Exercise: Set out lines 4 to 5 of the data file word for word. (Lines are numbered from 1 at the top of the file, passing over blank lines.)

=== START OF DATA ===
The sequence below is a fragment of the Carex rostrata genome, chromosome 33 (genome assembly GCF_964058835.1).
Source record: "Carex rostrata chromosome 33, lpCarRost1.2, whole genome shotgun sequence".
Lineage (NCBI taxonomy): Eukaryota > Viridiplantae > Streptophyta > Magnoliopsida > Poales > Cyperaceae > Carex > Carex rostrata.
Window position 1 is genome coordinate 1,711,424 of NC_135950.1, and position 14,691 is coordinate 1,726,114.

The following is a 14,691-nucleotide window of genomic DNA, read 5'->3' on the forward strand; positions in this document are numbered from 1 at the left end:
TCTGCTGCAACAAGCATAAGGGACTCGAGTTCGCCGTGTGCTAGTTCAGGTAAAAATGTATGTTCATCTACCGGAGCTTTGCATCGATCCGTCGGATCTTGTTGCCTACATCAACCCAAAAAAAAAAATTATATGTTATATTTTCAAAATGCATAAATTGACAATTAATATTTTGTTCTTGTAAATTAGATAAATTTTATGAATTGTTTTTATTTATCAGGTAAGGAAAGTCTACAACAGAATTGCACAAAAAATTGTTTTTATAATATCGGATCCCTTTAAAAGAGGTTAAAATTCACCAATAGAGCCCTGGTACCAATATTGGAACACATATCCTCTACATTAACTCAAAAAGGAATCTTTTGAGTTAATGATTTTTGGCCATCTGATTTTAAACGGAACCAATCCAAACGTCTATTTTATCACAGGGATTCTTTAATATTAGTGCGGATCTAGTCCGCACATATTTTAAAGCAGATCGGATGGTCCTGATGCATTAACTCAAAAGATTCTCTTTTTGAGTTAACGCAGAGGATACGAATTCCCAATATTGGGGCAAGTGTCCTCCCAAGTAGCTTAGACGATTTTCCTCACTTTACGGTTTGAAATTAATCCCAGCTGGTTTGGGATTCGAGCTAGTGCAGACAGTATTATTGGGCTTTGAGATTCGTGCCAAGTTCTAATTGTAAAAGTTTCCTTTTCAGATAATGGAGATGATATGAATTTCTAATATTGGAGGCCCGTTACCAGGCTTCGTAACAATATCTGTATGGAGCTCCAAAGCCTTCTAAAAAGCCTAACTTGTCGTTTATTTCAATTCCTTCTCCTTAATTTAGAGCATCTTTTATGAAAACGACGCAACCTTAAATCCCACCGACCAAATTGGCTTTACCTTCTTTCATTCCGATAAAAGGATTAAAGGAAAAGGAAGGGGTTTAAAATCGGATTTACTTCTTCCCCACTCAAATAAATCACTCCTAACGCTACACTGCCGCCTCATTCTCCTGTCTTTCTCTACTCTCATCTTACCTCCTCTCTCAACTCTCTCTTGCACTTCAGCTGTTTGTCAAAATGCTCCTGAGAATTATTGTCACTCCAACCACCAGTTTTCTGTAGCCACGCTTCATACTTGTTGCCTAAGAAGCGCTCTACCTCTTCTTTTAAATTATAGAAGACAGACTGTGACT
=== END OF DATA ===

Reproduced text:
Window position 1 is genome coordinate 1,711,424 of NC_135950.1, and position 14,691 is coordinate 1,726,114.

The following is a 14,691-nucleotide window of genomic DNA, read 5'->3' on the forward strand; positions in this document are numbered from 1 at the left end: